I take the matter of purchasing tires as personal as my research and purchase of a saddle. Tires are the only aspect of the bike that comes in direct contact with the ground (hopefully) and this becomes alarmingly apparent when hitting 50mph down Palomar or when you are suddenly caught out in a downpour. You want a tire that you can trust in all situations, no flats, no blowouts, no slide-outs. As with saddles, tires are also important in terms of comfort and overall ride quality.
A couple years back it seemed that the go-to tire was the Michelin Pro Race series. They had been tested and proven among amateur, pro, and recreational riders and could be found at a great price at just about any shop. Recently the tides have changed as the Continental Grand Prix 4000S series has quickly become a favorite.
At 460g for a pair they prove light enough for the hills yet they are able to maintain strength for rough roads. The 4000 S with added “Black Chili Compound” claims 26% reduced rolling resistance and 30% increase in grip over the 4000 line with no Black Chili.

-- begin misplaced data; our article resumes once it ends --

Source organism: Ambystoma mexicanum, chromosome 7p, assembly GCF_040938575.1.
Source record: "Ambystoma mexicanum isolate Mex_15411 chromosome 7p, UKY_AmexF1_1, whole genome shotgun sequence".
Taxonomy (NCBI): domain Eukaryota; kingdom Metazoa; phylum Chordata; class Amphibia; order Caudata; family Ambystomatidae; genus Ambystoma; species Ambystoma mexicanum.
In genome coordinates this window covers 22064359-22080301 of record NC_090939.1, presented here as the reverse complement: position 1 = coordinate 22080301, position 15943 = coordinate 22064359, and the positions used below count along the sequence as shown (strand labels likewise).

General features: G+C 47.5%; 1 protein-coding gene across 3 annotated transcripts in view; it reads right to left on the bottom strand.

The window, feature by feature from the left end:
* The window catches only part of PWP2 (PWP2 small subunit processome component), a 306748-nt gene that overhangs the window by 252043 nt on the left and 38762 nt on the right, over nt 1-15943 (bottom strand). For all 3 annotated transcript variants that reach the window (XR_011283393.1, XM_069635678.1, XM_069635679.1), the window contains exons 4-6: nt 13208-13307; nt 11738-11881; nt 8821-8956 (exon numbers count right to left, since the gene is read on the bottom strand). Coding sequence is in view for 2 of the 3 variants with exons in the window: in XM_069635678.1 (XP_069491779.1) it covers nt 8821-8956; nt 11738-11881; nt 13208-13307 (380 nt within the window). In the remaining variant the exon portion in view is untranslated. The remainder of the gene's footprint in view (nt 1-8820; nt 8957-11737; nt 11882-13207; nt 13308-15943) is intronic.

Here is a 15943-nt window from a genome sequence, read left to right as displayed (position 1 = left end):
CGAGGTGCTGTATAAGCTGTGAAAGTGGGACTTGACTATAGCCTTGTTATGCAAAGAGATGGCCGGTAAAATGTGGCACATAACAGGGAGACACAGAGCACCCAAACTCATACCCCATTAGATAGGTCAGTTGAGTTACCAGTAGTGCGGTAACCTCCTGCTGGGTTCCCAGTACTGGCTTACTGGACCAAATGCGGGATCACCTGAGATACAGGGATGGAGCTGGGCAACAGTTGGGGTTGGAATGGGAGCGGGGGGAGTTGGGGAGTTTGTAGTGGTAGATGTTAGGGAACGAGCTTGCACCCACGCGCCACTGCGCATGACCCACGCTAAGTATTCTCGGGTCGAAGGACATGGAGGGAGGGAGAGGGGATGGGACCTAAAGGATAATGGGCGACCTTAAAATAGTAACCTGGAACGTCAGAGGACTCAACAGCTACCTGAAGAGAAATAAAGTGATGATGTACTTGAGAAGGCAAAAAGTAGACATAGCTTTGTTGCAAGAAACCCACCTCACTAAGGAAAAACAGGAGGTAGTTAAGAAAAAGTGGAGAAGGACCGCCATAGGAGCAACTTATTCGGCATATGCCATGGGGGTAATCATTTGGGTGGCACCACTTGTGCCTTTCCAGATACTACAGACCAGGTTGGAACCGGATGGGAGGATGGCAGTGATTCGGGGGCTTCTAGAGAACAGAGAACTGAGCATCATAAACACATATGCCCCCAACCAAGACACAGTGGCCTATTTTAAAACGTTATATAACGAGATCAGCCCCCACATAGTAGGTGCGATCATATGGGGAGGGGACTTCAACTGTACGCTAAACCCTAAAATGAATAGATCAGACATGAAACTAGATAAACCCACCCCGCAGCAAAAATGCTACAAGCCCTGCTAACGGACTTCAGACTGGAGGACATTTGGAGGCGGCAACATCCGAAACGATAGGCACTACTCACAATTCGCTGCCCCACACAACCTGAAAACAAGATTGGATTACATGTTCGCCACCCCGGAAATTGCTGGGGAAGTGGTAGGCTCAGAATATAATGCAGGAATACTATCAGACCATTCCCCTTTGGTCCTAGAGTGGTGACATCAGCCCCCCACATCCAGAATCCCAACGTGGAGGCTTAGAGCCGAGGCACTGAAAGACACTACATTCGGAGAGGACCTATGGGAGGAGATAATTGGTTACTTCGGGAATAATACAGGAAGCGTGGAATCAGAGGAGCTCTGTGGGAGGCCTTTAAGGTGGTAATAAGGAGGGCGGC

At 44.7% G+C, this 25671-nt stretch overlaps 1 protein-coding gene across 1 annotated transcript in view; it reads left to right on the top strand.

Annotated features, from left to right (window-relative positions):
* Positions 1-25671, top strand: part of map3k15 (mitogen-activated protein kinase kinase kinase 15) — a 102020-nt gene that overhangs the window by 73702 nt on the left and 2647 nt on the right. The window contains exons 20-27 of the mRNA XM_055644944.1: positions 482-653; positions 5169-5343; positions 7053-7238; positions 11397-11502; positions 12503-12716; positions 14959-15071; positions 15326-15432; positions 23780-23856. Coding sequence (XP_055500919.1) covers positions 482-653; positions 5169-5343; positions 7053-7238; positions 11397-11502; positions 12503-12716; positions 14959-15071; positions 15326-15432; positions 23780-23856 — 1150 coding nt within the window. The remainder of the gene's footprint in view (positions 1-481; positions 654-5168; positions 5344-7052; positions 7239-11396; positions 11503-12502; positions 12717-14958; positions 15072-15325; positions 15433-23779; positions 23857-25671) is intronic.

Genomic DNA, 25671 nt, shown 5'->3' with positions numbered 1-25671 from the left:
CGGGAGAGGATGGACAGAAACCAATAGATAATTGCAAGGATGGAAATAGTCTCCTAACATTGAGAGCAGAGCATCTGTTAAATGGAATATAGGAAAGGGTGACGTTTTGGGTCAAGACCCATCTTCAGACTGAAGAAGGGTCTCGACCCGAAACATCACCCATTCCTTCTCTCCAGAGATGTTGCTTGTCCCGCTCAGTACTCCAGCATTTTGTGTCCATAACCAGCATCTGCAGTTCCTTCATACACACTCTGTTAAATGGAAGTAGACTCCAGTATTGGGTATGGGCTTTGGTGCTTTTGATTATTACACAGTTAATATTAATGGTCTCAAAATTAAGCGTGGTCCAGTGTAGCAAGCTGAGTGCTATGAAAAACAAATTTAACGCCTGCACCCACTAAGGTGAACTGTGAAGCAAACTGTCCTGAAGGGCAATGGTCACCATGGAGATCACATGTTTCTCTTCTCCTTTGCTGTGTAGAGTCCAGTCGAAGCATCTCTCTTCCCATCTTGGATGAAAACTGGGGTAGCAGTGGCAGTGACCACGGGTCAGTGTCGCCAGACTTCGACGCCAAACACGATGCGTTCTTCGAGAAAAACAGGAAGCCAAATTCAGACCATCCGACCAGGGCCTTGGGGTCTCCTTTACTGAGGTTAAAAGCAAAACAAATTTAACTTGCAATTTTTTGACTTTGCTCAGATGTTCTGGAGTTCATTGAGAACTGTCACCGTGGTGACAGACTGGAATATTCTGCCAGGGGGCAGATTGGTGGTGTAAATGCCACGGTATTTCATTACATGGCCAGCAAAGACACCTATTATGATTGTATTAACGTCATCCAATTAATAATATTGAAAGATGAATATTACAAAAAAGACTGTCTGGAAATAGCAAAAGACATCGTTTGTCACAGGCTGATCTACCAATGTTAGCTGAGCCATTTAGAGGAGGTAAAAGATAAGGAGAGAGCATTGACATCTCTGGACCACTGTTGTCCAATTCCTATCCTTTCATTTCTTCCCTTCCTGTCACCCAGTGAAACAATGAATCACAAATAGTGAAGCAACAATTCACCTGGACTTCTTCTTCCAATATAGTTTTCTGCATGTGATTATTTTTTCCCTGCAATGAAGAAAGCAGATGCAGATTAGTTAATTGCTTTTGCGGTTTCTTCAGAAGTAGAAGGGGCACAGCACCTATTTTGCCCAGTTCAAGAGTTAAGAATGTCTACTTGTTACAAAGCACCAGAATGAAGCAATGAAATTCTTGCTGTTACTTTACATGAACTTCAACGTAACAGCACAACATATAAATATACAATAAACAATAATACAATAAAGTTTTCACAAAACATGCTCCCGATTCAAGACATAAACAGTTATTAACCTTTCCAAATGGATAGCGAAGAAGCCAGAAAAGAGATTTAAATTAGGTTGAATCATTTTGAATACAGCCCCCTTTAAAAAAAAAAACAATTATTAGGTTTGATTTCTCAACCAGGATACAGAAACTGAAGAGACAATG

No, Continental is not adding cooking spices to their tires. Black Chili Compound is composed of tiny black carbon particles incorporated into the rubber solution of the tire. With these particles being more flexible they are able to better mold to the road surface for better grip during cornering and also aid in rolling resistance.
Continental GP 4000 S tires are definitely not the cheapest of what Continental has to offer, but with tires cheap is the last thing you want. I have to admit to some personal, maybe accidental, testing of these tires through glass and gravel and they have yet to fail me.